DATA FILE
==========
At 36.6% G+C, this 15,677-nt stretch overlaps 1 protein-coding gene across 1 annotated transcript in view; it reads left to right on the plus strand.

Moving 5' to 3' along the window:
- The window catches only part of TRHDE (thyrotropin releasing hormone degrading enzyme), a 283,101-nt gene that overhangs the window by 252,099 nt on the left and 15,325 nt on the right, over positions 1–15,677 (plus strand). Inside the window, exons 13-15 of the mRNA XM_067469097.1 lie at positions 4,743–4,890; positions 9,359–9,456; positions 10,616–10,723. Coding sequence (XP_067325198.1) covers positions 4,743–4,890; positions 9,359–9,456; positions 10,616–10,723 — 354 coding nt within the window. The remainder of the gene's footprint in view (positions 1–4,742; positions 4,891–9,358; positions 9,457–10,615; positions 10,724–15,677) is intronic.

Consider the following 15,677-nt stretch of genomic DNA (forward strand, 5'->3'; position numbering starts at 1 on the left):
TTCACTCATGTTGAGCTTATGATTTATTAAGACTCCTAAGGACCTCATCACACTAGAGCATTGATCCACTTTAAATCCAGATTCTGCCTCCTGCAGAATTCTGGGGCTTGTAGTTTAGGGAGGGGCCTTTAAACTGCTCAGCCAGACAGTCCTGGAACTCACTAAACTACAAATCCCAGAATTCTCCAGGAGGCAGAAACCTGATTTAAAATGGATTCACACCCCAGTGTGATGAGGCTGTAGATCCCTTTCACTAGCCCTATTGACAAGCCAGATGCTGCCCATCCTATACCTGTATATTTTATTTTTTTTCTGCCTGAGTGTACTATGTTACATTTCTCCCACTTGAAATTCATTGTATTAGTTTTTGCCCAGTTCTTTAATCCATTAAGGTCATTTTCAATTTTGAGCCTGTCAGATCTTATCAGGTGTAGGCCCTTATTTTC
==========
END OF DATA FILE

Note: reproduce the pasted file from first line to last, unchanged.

At 36.6% G+C, this 15,677-nt stretch overlaps 1 protein-coding gene across 1 annotated transcript in view; it reads left to right on the plus strand.

Moving 5' to 3' along the window:
- The window catches only part of TRHDE (thyrotropin releasing hormone degrading enzyme), a 283,101-nt gene that overhangs the window by 252,099 nt on the left and 15,325 nt on the right, over positions 1–15,677 (plus strand). Inside the window, exons 13-15 of the mRNA XM_067469097.1 lie at positions 4,743–4,890; positions 9,359–9,456; positions 10,616–10,723. Coding sequence (XP_067325198.1) covers positions 4,743–4,890; positions 9,359–9,456; positions 10,616–10,723 — 354 coding nt within the window. The remainder of the gene's footprint in view (positions 1–4,742; positions 4,891–9,358; positions 9,457–10,615; positions 10,724–15,677) is intronic.

Consider the following 15,677-nt stretch of genomic DNA (forward strand, 5'->3'; position numbering starts at 1 on the left):
TTCACTCATGTTGAGCTTATGATTTATTAAGACTCCTAAGGACCTCATCACACTAGAGCATTGATCCACTTTAAATCCAGATTCTGCCTCCTGCAGAATTCTGGGGCTTGTAGTTTAGGGAGGGGCCTTTAAACTGCTCAGCCAGACAGTCCTGGAACTCACTAAACTACAAATCCCAGAATTCTCCAGGAGGCAGAAACCTGATTTAAAATGGATTCACACCCCAGTGTGATGAGGCTGTAGATCCCTTTCACTAGCCCTATTGACAAGCCAGATGCTGCCCATCCTATACCTGTATATTTTATTTTTTTTCTGCCTGAGTGTACTATGTTACATTTCTCCCACTTGAAATTCATTGTATTAGTTTTTGCCCAGTTCTTTAATCCATTAAGGTCATTTTCAATTTTGAGCCTGTCAGATCTTATCAGGTGTAGGCCCTTATTTTC